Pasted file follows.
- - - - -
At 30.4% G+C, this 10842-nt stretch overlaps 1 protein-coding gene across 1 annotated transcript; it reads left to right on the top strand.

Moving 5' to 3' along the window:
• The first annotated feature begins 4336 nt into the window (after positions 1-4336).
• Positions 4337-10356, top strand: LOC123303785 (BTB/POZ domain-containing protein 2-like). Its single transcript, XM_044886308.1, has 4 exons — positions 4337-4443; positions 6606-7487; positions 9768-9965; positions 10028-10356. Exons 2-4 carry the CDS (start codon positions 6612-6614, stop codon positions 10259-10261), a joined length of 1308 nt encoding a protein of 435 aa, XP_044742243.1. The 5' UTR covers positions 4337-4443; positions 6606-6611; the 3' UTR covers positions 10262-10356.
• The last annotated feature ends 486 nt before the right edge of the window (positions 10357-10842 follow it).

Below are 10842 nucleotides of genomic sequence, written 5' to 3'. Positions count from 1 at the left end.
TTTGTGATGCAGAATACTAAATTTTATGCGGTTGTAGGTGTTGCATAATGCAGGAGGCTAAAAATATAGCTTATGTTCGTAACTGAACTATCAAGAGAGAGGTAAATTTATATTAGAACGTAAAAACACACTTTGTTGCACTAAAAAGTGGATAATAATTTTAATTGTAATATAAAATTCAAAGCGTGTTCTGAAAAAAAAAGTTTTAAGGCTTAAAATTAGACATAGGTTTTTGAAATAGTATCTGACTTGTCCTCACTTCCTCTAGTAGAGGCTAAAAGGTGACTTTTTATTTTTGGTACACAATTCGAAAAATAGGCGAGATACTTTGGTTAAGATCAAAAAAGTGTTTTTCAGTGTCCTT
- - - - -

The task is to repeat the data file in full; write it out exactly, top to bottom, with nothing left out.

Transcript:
At 30.4% G+C, this 10842-nt stretch overlaps 1 protein-coding gene across 1 annotated transcript; it reads left to right on the top strand.

Moving 5' to 3' along the window:
• The first annotated feature begins 4336 nt into the window (after positions 1-4336).
• Positions 4337-10356, top strand: LOC123303785 (BTB/POZ domain-containing protein 2-like). Its single transcript, XM_044886308.1, has 4 exons — positions 4337-4443; positions 6606-7487; positions 9768-9965; positions 10028-10356. Exons 2-4 carry the CDS (start codon positions 6612-6614, stop codon positions 10259-10261), a joined length of 1308 nt encoding a protein of 435 aa, XP_044742243.1. The 5' UTR covers positions 4337-4443; positions 6606-6611; the 3' UTR covers positions 10262-10356.
• The last annotated feature ends 486 nt before the right edge of the window (positions 10357-10842 follow it).

Below are 10842 nucleotides of genomic sequence, written 5' to 3'. Positions count from 1 at the left end.
TTTGTGATGCAGAATACTAAATTTTATGCGGTTGTAGGTGTTGCATAATGCAGGAGGCTAAAAATATAGCTTATGTTCGTAACTGAACTATCAAGAGAGAGGTAAATTTATATTAGAACGTAAAAACACACTTTGTTGCACTAAAAAGTGGATAATAATTTTAATTGTAATATAAAATTCAAAGCGTGTTCTGAAAAAAAAAGTTTTAAGGCTTAAAATTAGACATAGGTTTTTGAAATAGTATCTGACTTGTCCTCACTTCCTCTAGTAGAGGCTAAAAGGTGACTTTTTATTTTTGGTACACAATTCGAAAAATAGGCGAGATACTTTGGTTAAGATCAAAAAAGTGTTTTTCAGTGTCCTT